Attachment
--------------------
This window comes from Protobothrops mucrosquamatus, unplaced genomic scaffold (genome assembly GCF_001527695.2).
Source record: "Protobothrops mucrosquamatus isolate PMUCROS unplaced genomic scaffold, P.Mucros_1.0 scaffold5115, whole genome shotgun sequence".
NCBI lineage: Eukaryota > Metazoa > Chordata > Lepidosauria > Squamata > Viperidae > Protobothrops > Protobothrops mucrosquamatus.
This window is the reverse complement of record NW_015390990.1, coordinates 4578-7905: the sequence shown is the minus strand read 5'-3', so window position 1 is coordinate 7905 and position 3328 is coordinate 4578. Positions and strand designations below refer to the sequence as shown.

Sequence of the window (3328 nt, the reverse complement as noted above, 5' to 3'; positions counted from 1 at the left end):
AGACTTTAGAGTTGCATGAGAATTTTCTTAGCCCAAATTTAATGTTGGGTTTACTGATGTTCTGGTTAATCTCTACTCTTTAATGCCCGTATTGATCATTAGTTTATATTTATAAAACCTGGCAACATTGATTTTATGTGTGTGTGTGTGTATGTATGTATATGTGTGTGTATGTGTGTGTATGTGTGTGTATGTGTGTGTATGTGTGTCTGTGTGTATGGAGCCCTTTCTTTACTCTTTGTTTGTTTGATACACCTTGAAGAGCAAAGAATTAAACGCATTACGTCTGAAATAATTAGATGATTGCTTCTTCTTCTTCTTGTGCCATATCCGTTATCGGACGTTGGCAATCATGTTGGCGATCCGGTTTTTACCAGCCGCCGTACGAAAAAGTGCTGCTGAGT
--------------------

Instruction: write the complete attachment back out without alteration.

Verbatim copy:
This window comes from Protobothrops mucrosquamatus, unplaced genomic scaffold (genome assembly GCF_001527695.2).
Source record: "Protobothrops mucrosquamatus isolate PMUCROS unplaced genomic scaffold, P.Mucros_1.0 scaffold5115, whole genome shotgun sequence".
NCBI lineage: Eukaryota > Metazoa > Chordata > Lepidosauria > Squamata > Viperidae > Protobothrops > Protobothrops mucrosquamatus.
This window is the reverse complement of record NW_015390990.1, coordinates 4578-7905: the sequence shown is the minus strand read 5'-3', so window position 1 is coordinate 7905 and position 3328 is coordinate 4578. Positions and strand designations below refer to the sequence as shown.

Sequence of the window (3328 nt, the reverse complement as noted above, 5' to 3'; positions counted from 1 at the left end):
AGACTTTAGAGTTGCATGAGAATTTTCTTAGCCCAAATTTAATGTTGGGTTTACTGATGTTCTGGTTAATCTCTACTCTTTAATGCCCGTATTGATCATTAGTTTATATTTATAAAACCTGGCAACATTGATTTTATGTGTGTGTGTGTGTATGTATGTATATGTGTGTGTATGTGTGTGTATGTGTGTGTATGTGTGTGTATGTGTGTCTGTGTGTATGGAGCCCTTTCTTTACTCTTTGTTTGTTTGATACACCTTGAAGAGCAAAGAATTAAACGCATTACGTCTGAAATAATTAGATGATTGCTTCTTCTTCTTCTTGTGCCATATCCGTTATCGGACGTTGGCAATCATGTTGGCGATCCGGTTTTTACCAGCCGCCGTACGAAAAAGTGCTGCTGAGT